‘Then it just went really ballistic across the country, although it wasn’t supported by the mainstream scene or the celebrity culture, but by the people. So when it got really big, even guys like me in remote areas could access it.’ Culoe de Song was from one of the country’s ‘homelands’, nominally independent or partly self-governing territories set aside for black ethnic groups under apartheid. ‘There was no “scene” there. If someone got a CD we would get a tape of that and it would be passed on, or I would just tape things off the radio.’

Away from the bohemian downtown scenes in Johannesburg and Cape Town, there were huge raves attracting thousands of dancers in black townships like Soweto, playing purely deep house. ‘They’re not playing stadium house, but good, tasteful deep house – the deeper the better,’ explains British producer Charles Webster, who became one of the most popular DJs on the South African deep house circuit after his soulful anthem ‘Better Day’ was a national hit in the late nineties. ‘The people really know their music; if the DJs play too hard, people leave the dancefloor,’ Webster says.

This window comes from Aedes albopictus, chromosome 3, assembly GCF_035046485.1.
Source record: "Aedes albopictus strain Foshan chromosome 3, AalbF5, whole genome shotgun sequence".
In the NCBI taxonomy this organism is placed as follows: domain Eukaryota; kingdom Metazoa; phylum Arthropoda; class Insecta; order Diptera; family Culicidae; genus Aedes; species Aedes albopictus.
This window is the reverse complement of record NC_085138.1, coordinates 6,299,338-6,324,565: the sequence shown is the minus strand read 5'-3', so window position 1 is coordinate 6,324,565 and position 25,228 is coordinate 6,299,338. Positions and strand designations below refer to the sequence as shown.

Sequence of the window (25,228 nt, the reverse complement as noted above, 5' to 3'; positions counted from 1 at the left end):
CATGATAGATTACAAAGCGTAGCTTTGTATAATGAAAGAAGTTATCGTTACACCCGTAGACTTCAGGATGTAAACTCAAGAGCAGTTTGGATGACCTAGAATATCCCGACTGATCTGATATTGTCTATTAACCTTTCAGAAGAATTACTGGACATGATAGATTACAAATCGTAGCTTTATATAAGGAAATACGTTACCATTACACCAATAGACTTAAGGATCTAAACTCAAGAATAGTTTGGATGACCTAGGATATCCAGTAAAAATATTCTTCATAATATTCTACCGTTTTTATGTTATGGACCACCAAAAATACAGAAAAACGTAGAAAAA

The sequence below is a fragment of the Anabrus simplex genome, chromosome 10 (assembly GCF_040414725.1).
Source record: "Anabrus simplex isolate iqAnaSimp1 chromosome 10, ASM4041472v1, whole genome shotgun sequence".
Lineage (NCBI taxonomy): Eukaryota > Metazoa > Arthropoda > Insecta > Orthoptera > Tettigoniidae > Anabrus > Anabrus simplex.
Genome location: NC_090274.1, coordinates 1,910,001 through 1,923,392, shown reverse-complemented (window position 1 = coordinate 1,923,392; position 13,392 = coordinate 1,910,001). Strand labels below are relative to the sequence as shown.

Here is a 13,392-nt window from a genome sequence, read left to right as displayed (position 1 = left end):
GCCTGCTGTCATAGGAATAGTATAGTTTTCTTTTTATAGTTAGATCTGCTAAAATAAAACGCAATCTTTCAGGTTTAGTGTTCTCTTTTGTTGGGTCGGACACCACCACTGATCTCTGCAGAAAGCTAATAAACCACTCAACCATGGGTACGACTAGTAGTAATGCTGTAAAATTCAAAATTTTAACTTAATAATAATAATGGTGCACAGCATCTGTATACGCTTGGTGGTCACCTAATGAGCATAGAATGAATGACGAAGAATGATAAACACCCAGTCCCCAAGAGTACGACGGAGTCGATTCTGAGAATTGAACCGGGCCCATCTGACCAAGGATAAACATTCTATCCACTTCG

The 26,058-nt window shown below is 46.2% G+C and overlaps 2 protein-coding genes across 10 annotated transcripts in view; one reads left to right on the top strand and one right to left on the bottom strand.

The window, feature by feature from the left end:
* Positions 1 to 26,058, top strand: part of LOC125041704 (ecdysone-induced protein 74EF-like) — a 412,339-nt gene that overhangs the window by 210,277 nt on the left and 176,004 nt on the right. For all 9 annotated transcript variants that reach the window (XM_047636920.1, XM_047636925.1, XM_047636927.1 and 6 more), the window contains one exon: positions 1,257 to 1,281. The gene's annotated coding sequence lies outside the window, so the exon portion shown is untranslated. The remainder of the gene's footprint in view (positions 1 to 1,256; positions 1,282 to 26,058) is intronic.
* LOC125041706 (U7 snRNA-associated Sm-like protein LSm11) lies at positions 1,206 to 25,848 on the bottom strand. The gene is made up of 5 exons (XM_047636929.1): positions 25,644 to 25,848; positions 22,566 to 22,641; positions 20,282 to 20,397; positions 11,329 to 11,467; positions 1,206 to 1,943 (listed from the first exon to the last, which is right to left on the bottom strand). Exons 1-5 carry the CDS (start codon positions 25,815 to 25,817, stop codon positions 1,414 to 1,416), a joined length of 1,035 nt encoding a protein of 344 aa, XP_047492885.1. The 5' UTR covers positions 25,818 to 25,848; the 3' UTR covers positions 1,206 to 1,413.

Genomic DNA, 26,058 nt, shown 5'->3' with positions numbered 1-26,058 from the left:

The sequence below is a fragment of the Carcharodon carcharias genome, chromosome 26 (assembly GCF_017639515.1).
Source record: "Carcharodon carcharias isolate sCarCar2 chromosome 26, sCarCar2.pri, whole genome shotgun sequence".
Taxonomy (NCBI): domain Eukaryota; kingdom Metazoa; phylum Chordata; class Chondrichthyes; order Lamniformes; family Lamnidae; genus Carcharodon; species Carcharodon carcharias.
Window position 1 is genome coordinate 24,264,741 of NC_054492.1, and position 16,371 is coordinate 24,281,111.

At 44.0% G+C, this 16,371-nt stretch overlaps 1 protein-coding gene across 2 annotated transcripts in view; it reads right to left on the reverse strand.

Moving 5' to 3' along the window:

During the nineties, cult record shops in Johannesburg like Soul Kandi and House Afrika developed into record labels that nurtured the early South African house producers, while the new youth radio station YFM offered a broadcasting outlet for domestically made grooves. ‘YFM played house music most of the time and that was unheard of on radio before,’ says Vinny da Vinci (Vincent Motshegoa), one of Johannesburg’s first house DJs, who also co-owned House Afrika. ‘People gravitated to it in a big way… it was like a calling.’ Heather Mennell, the former editor of the South African edition of DJ magazine, remembers it as a revolutionary moment: ‘It was a huge expression of hope and freedom.’